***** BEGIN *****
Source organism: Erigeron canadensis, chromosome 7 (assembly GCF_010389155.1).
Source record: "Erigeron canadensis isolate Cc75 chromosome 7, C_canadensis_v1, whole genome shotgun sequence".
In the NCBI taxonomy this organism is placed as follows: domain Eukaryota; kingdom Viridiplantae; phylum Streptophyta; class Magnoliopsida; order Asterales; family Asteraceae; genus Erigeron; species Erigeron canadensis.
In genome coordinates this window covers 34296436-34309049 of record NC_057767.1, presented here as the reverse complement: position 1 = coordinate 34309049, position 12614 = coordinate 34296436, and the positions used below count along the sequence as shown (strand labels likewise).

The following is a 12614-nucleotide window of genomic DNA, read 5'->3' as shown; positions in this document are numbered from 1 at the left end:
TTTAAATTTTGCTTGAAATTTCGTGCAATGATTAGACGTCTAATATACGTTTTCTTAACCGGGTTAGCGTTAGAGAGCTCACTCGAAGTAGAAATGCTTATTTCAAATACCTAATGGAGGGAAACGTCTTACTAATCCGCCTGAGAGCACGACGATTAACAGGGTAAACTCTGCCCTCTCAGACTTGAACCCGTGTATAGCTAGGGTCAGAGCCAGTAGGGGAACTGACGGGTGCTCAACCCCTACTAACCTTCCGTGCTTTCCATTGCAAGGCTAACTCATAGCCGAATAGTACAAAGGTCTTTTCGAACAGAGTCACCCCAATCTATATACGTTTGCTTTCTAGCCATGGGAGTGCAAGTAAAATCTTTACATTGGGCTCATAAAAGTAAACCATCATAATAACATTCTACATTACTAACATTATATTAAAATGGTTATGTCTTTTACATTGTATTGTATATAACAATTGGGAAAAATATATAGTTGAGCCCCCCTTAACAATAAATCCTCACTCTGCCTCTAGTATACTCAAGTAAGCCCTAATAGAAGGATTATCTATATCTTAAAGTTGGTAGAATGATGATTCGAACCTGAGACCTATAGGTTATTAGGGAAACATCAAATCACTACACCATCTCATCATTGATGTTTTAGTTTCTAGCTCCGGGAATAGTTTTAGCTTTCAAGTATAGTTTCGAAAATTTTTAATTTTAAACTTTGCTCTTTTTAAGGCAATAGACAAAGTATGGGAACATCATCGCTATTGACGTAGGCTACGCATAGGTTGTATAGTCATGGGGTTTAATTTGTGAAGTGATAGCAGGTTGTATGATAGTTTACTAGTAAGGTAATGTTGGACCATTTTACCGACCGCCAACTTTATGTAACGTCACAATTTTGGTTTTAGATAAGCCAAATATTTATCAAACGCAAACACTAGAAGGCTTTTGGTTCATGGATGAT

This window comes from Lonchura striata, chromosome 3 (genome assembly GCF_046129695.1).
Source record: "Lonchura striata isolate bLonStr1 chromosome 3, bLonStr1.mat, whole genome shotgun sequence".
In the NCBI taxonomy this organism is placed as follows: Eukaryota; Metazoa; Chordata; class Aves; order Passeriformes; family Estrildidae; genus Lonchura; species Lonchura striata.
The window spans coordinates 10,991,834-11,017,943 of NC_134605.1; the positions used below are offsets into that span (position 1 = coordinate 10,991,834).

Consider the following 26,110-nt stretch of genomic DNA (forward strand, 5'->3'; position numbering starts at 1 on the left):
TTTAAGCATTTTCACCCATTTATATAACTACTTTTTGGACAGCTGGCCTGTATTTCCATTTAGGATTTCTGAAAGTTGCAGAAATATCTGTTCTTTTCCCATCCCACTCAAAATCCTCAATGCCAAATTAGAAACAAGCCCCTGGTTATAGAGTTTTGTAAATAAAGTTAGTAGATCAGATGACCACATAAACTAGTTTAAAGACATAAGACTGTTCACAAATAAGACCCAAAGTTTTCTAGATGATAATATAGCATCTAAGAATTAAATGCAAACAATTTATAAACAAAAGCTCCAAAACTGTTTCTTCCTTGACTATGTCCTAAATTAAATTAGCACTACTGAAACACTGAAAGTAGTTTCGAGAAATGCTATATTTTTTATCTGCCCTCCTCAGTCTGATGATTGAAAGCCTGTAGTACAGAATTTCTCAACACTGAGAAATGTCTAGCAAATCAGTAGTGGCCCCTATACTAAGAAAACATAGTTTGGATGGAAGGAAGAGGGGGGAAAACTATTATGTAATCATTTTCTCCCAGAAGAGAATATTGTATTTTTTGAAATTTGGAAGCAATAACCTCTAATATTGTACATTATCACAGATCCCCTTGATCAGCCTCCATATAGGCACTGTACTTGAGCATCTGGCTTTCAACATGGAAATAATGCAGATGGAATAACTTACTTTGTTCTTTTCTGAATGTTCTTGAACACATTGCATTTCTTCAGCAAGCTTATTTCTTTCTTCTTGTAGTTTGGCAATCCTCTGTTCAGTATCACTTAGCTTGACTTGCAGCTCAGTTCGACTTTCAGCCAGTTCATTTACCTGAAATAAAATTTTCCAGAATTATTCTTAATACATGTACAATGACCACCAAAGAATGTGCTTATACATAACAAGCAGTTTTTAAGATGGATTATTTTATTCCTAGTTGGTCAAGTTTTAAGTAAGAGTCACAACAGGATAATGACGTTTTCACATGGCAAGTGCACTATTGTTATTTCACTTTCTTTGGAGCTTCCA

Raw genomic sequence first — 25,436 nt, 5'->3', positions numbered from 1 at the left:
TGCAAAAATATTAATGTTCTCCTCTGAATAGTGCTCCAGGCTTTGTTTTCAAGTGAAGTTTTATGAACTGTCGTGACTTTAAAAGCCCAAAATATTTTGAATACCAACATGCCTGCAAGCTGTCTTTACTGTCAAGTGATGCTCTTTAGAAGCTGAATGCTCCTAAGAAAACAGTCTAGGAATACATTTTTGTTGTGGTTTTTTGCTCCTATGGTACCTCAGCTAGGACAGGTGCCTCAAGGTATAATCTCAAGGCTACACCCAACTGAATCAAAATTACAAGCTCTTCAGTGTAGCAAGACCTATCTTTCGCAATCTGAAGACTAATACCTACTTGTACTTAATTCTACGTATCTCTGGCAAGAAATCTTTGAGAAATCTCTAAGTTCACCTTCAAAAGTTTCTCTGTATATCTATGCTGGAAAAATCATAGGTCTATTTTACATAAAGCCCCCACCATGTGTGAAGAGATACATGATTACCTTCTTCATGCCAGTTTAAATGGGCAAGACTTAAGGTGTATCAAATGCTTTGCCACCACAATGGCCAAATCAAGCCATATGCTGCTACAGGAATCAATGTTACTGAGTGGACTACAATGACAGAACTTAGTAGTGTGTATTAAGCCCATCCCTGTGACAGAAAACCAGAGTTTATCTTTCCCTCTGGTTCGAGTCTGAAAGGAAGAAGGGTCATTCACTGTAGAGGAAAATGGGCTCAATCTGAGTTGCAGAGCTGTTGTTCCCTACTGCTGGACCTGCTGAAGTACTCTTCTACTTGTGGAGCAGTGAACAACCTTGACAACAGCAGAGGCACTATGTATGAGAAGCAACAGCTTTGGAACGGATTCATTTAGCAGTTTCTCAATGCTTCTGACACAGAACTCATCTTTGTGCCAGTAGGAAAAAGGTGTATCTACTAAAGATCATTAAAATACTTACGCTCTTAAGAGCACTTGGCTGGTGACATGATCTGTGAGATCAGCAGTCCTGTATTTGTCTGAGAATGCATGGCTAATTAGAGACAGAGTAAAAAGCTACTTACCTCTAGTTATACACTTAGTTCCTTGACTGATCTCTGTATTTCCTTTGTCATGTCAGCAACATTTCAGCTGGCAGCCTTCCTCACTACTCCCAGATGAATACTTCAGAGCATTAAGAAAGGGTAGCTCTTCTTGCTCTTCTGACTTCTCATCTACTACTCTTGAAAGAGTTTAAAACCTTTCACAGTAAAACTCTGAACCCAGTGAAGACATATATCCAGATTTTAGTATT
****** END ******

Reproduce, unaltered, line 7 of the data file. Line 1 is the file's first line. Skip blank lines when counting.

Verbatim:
This window comes from Lonchura striata, chromosome 3 (genome assembly GCF_046129695.1).